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Thursday, April 29, 2021

Will IGP Hamid Bador’s term be extended?

 


Inspector-General of Police (IGP) Abdul Hamid Bador has about a week or so left in office. He was appointed as the nation’s top cop for a two-year term on May 4, 2019. Hence, his last day as IGP should be next Monday, May 3.

But is Hamid retiring as scheduled? So far, all is quiet. What is interesting is that no successor has been named, even at this late hour. There is no speculation too.

What we have only heard was a quiet call from Parti Pejuang Tanahair for Hamid to be retained in the top post. The party felt there should not be a change of any senior police officers, including the IGP, during an emergency.

I can agree with that. These are not normal times and I believe that a change in the top gun of such a huge and important security organisation as the Royal Malaysia Police (PDRM) is not only unwise but also unnecessary. So too with other big government agencies such as the Armed Forces or Immigration Department.

However, following normal convention, it is indeed time for Hamid to step down because his age does not permit him to carry on as the IGP.

Hamid was born on August 7, 1958. By August this year, he will be 63. All of Hamid’s 11 predecessors retired either near or at 60. That’s the retirement age in the Malaysian civil service.

The nation’s 12th IGP is the only exception. Hamid was appointed as the top cop at almost 61. In between, he opted for early retirement in 2015 and was recalled in 2018.

Hamid has had an interesting and illustrious police career. His name first hit the headlines when he was abruptly transferred from Bukit Aman where he was the Special Branch deputy director to the Prime Minister’s Office.

There were intense speculations then that Hamid’s role in probing the 1MDB scandal was the cause of his fall from grace. But the man chose to retire rather than suffer the “cold storage” humiliation.

Hamid said he was happy in his new profession as a farmer in his native Rembau, Negeri Sembilan, when he was recalled by Dr Mahathir Mohamad, the new Pakatan Harapan prime minister, to Bukit Aman.

IGP Abdul Hamid Bador speaking about eradicating drug syndicates.

He returned as Special Branch director in October 2018 and was appointed Acting Deputy IGP in March the following year. Two months later, he succeeded Mohamad Fuzi Harun as the new IGP.

It is widely believed that Mahathir saw the “reformer” in Hamid and needed the no-nonsense police officer to clean up a very corrupt and tainted PDRM. Did Hamid succeed in his two years as the IGP in reforming the police force?

Leading an organisation of 120,000 men and women is no easy feat and it would be a miracle if Hamid could totally overhaul PDRM in a matter of two short years. Nonetheless, he can be credited for several reforms he initiated.

Soon after taking over as IGP, Hamid announced that PDRM agreed to the long-awaited introduction of the Independent Police Complaints and Misconduct Commission (IPCMC). This was a long-standing issue within PDRM since it was first recommended 14 years ago by the Royal Commission to Enhance the Operation and Management of the Royal Malaysia Force.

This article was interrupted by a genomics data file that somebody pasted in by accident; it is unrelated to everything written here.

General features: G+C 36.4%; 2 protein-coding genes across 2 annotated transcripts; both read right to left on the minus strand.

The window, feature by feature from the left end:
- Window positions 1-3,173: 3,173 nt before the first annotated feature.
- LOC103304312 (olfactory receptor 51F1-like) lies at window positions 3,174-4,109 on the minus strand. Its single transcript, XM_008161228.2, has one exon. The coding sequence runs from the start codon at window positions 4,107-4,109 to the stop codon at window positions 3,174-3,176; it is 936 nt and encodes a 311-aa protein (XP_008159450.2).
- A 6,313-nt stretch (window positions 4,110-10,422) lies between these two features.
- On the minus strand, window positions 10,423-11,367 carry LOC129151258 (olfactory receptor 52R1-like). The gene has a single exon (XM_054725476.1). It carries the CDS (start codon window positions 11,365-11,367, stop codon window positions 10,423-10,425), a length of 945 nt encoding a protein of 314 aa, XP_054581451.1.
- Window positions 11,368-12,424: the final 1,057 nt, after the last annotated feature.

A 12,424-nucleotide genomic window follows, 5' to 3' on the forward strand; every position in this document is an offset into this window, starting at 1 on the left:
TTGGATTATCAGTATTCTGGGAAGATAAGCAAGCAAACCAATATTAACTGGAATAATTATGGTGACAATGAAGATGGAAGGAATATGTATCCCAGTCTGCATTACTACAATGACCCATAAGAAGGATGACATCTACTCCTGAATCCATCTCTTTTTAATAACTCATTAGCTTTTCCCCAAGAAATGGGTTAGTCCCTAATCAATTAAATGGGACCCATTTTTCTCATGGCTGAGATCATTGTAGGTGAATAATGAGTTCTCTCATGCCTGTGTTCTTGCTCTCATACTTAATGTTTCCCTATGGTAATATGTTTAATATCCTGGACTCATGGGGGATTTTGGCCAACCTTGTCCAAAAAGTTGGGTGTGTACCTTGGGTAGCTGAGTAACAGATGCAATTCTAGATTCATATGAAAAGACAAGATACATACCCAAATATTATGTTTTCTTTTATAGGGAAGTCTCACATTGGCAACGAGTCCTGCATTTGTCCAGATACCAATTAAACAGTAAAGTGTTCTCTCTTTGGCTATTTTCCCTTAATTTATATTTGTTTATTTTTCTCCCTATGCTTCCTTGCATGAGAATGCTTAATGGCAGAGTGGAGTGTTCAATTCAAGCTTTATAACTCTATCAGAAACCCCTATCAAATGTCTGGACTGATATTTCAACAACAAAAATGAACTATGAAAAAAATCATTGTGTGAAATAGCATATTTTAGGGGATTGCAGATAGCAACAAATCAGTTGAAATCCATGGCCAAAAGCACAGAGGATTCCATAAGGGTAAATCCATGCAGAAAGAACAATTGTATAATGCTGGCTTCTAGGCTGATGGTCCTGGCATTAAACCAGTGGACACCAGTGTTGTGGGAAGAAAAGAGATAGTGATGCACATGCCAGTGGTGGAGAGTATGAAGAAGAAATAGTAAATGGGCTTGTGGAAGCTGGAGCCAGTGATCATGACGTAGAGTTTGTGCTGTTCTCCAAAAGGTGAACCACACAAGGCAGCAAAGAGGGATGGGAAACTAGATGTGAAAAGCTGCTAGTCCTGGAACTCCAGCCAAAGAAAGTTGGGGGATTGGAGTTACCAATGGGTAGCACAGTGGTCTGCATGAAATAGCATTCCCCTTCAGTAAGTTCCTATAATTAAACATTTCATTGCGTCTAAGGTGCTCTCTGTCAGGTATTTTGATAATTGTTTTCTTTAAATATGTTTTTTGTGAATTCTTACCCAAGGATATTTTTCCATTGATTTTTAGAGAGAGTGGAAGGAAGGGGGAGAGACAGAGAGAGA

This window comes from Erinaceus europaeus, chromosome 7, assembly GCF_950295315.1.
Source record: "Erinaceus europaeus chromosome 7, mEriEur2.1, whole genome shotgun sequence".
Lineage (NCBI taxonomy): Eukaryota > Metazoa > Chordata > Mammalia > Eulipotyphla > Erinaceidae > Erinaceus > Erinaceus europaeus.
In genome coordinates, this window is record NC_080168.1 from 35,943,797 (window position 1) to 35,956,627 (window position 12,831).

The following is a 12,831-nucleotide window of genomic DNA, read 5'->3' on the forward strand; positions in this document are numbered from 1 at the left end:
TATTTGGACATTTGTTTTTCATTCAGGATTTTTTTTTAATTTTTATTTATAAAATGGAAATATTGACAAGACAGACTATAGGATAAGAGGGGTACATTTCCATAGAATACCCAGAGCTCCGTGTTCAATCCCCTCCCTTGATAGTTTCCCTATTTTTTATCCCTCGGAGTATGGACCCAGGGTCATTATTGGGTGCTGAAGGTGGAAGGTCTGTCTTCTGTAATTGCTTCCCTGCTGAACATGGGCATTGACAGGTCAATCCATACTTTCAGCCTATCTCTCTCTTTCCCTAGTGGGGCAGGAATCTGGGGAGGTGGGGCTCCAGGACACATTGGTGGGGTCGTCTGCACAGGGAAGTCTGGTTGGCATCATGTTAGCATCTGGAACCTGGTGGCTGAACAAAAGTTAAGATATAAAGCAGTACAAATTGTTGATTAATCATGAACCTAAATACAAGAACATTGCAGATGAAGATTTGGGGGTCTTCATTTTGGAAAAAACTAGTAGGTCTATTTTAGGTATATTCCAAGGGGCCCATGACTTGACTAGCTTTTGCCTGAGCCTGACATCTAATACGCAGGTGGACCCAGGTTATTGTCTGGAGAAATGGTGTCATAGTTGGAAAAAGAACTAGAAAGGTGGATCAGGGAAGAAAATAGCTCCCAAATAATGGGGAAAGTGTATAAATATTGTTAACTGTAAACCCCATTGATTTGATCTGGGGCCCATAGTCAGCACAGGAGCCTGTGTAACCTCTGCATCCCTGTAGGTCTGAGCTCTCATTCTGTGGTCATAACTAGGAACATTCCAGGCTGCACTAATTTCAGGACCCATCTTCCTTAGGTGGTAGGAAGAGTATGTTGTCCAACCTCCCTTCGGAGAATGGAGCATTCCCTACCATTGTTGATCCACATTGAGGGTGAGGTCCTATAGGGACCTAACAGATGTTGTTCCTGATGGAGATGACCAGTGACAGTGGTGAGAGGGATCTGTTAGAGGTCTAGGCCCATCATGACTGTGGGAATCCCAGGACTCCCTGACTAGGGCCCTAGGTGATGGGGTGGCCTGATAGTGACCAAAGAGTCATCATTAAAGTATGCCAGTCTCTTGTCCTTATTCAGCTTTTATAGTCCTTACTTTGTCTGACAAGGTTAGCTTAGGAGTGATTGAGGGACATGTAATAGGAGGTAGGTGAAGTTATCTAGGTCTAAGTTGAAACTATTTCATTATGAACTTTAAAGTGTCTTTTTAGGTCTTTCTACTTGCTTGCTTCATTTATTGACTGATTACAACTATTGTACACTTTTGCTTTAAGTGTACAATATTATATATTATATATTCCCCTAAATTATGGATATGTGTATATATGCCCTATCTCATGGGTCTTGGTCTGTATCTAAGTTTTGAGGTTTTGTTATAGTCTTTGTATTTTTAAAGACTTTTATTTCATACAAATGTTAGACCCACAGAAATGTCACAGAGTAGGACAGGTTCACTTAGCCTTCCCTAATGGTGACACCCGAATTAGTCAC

Hamid then went about with his elaborate campaign against rogue police officers warning them of stern action if they run afoul of the law. He also started making impromptu visits to police stations across the country.

Hamid also started out early in 2018 to nab financial fugitive Low Taek Jho, popularly known as Jho Low, but has not been successful to date. This is probably one mission that the IGP will list as a failure today. But Hamid has always been optimistic that Jho, as elusive as he is, will be arrested one day.

IGP Abdul Hamid Bador and financial fugitive Jho Low (right).

Over the past month or so, Malaysians could well sense that our top cop was a man in a hurry. Hamid knew that he was running out of time. He made some explosive revelations which many felt were vital information and long overdue.

The IGP claimed there was a “cartel” within the police force trying to position themselves in key posts, with the intent to facilitate the carrying out of “dirty work”.

Hamid also called out “traitors” among the men in blue for their involvement with underworld gang leaders such as the notorious Nicky Liow who is now on the run.

When policemen are supposed to be law enforcers, it is inconceivable for any of them to break the law. Police misconduct is generally intolerable and understandably so.

I don’t think it is fair to expect Hamid to soldier on as the top gun in Bukit Aman. There is only so much a man can do.

PDRM's motto, “Tegas, Adil, Berhemah” (Firm, Just, Well-Mannered), stands proud and tall among the men and women in blue, and most certainly for a dedicated and outstanding officer like Hamid.

I will be happy to see him serving out a few more months till the emergency is over if he is prepared to do so.

However, if the good man insists that he wants to call it a day by May 3, then we owe it to our 12th IGP to wish him “Godspeed for a very happy retirement and a well-earned rest”. - Mkini


FRANCIS PAUL SIAH is the author of ‘Hijack in Malaysia: The Fall of Pakatan Harapan’. Obtain autographed copies from sirsiah@gmail.com.

The views expressed here are those of the author/contributor and do not necessarily represent the views of MMKtT.

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